The Brass Verdict
Unabridged, 10CDs, 11.5hrs
Read by Peter Giles
Hardcover, 432 Pages
Little, Brown & Company
New York Times Bestselling author Michael Connelly takes a leap of literary faith uniting two well known characters in one novel and lands softly amid adoring fans and rave reviews. Actor Peter Giles narrates, bringing the characters to life with special wording, accents and voice inflections, individualizing each, making the characters recognizable and believable.
In 2005’s The Lincoln Lawyer, we were left with Haller’s promise that he would return – and return he has…albeit divorced, estranged from his daughter and recovering from both the gun shot wound and an addiction to pain killers. With his ex-wife (Lorna) as secretary/manager and her fiancée (Cisco), as his lead investigator, Mickey plans to slowly recoup his clientele and rebuild his rolling practice. Operating a lucrative law office from the backseat of a Lincoln town car was but one of his signature tricks and he was determined to reassert himself as the quintessential Lincoln Lawyer.
But his plans for a slow comeback are fast tracked when fellow attorney Jerry Vincent is found murdered in the parking garage adjacent to his office. Summoned to a closed door meeting with Chief Judge Holder, Haller is unceremoniously informed he has inherited Vincent’s practice and is responsible for his case load. A laundry list of cases was the last thing Haller wanted, so he quickly disposed of most of them. However, there was one case he hoped to maintain – that of millionaire, studio executive Walter Elliot, accused of murdering his wife and her lover.
It would appear Vincent’s untimely demise handed Haller the goose that laid the golden egg, wrapped in box with a beautiful bow…but, then again, nothing is ever as it appears, is it?
Attorney Mickey Haller, from The Lincoln Lawyer’s and Detective Harry Bosch (33 year veteran of the police dept), from the celebrated Bosch series, share the spotlight in this murder-mystery-legal drama, sparring and teasing each other throughout with bits of carefully worded information meant to illicit more than it reveals. Forever questioning the intentions of the other, on the surface they seem to represent polar opposite points of view, but they have a great deal more in common than either is willing to acknowledge.
This novel barely scratches the proverbial literary surface of this brotherly relationship and I am anxious to see Connelly explore this further in the future.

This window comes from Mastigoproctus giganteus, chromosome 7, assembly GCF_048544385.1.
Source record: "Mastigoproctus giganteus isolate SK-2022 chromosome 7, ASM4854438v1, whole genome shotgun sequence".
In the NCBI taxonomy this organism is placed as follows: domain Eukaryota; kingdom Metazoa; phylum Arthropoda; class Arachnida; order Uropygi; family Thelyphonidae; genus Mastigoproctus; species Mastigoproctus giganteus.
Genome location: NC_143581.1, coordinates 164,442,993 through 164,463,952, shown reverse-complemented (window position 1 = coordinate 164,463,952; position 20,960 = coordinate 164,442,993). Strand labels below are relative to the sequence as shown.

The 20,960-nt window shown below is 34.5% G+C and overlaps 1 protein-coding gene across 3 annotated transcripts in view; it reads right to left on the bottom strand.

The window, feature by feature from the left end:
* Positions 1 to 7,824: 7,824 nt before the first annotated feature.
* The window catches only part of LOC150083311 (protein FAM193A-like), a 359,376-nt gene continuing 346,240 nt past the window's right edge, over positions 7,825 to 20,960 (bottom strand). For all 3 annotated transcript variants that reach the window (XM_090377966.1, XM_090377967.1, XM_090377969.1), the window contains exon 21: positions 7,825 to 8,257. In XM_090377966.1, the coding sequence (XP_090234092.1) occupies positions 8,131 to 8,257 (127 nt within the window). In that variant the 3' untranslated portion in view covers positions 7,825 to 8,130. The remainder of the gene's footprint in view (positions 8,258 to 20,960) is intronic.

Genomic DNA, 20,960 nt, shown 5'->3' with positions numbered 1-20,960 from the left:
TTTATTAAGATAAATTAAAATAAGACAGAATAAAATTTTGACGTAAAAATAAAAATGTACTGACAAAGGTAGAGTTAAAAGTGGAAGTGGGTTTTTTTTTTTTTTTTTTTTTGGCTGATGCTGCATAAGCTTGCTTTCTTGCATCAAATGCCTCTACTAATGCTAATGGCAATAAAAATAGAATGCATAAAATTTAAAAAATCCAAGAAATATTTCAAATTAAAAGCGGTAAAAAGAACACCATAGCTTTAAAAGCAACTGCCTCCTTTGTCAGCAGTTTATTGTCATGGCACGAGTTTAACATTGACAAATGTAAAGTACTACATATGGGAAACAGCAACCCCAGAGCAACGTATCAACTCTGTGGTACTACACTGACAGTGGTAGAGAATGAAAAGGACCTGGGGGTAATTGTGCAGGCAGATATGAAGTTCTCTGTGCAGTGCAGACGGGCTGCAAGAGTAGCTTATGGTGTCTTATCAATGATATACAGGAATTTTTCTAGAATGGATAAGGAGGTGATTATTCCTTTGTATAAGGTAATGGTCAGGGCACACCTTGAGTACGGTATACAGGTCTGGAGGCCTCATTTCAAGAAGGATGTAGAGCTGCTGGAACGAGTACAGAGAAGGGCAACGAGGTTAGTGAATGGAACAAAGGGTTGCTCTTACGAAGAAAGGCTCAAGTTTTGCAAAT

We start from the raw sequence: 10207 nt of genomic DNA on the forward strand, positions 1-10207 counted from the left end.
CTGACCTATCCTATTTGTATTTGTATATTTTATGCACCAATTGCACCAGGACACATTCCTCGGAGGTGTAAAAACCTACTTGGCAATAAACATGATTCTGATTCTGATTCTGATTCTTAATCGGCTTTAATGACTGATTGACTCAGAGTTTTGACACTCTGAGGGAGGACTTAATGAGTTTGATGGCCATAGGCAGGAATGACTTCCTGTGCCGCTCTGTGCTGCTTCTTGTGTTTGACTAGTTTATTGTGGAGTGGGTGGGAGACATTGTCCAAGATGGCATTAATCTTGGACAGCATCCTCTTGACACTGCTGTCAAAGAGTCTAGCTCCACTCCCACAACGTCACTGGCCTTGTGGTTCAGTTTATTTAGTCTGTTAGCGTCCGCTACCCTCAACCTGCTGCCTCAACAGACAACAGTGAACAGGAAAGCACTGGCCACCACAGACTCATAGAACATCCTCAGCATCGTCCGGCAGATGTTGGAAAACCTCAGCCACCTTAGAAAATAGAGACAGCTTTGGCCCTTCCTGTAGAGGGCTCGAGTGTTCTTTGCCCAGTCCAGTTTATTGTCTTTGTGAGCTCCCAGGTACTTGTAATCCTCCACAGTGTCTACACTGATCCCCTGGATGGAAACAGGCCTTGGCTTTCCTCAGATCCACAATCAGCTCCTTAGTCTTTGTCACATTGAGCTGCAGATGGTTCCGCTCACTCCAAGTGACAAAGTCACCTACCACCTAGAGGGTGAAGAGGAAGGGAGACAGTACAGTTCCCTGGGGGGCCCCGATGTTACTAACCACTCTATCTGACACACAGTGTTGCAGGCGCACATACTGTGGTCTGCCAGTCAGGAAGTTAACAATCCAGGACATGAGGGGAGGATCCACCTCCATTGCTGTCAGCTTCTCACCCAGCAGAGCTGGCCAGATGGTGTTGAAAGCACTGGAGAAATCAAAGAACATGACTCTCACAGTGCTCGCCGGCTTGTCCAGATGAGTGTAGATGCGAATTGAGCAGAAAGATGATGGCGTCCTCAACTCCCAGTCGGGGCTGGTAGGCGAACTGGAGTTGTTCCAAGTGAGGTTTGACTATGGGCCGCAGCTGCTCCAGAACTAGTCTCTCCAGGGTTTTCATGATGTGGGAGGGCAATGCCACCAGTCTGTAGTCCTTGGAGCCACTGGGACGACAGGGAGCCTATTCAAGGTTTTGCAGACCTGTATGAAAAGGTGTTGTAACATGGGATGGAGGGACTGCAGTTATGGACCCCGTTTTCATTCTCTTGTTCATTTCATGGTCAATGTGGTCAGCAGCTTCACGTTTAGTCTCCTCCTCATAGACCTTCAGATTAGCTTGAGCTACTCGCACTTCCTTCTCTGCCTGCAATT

Exciting, interesting and filled with twists that satisfy fully – “The Brass Verdict” is a solid good read!
Brass Verdict = cop slang for an execution
available August 29, ‘09
"It’s called rope a dope."
1. The Brass Verdict begins with a courtroom scene from 1992 with Mickey Haller for the defense, against Jerry Vincent, for the prosecution. Mickey refuses to compromise his ethics when Vincent asks him for a favor. Yet at the same time, Mickey is defending a man who is clearly guilty of murder. Mickey ends up winning the case and the murderer goes free. How do you reconcile Mickey’s personal ethics with the reality of being a defense attorney?
2. That’s the opening line of The Brass Verdict. Is Mickey cynical and bitter or a realist and insightful? Do you agree with Mickey’s statement that a trial is a contest of lies?
"There’s nothing you can do about the past, Patrick. Except keep it there."
3. Mickey is making a comeback as a lawyer after a year spent in rehab and recovery. What did you think of his relationship with his driver, Patrick Henson, another recovering addict? Why do you think Mickey wanted to help him?
"I never met him before today but the name…I know the name."
4. Mickey Haller met Harry Bosch for the first time in The Brass Verdict. Did you know about their family connection before you read the book? How are these two half-brothers alike? How are they different?
"I’ve been waiting five months to clear my name."
5. When you first read about Walter Elliot’s case and his adamant claims of innocence, did you believe him? How about later, after he told Mickey about his mob connections? Did you believe that story?
"It was only at times like this with my daughter that the distance I had opened in my life came closed."
6. Mickey’s relationship with his ex-wife, Maggie McPherson, is strained because of his past drug abuse. He was trying to earn back her trust and improve his relationship with his daughter. Do you think he was successful? Can you make any predictions for their future?
7. Mickey decided to work with Bosch to draw out the killer. Why do you think he was willing to do that when he didn’t seem to trust Bosch? Did his theory that everybody lies end up applying to Bosch too in the end?
"Do you know you look a lot like your father?"
8. We saw Harry Bosch through Mickey Haller’s eyes. What kind of impression did Bosch make on Mickey? Do you think they liked each other?
"I guess that makes us flip sides of the same mountain."
9. In the end, Mickey said that he and Harry were flips side of the same mountain because they live on opposite sides of the Santa Monica Mountains, also known as the Hollywood Hills. You could say their father was a mountain of a man in terms of fame and character. Neither really knew their father. What kind of effect do you think that had on each of these men?
"You could say the brass verdict was my last verdict."
10. Whether you approve of the job or not, did you admire Mickey’s skill as a defense attorney? Do you think he is really going to quit?
Reading Group Guide courtesy of Book Reporter’s online RGG community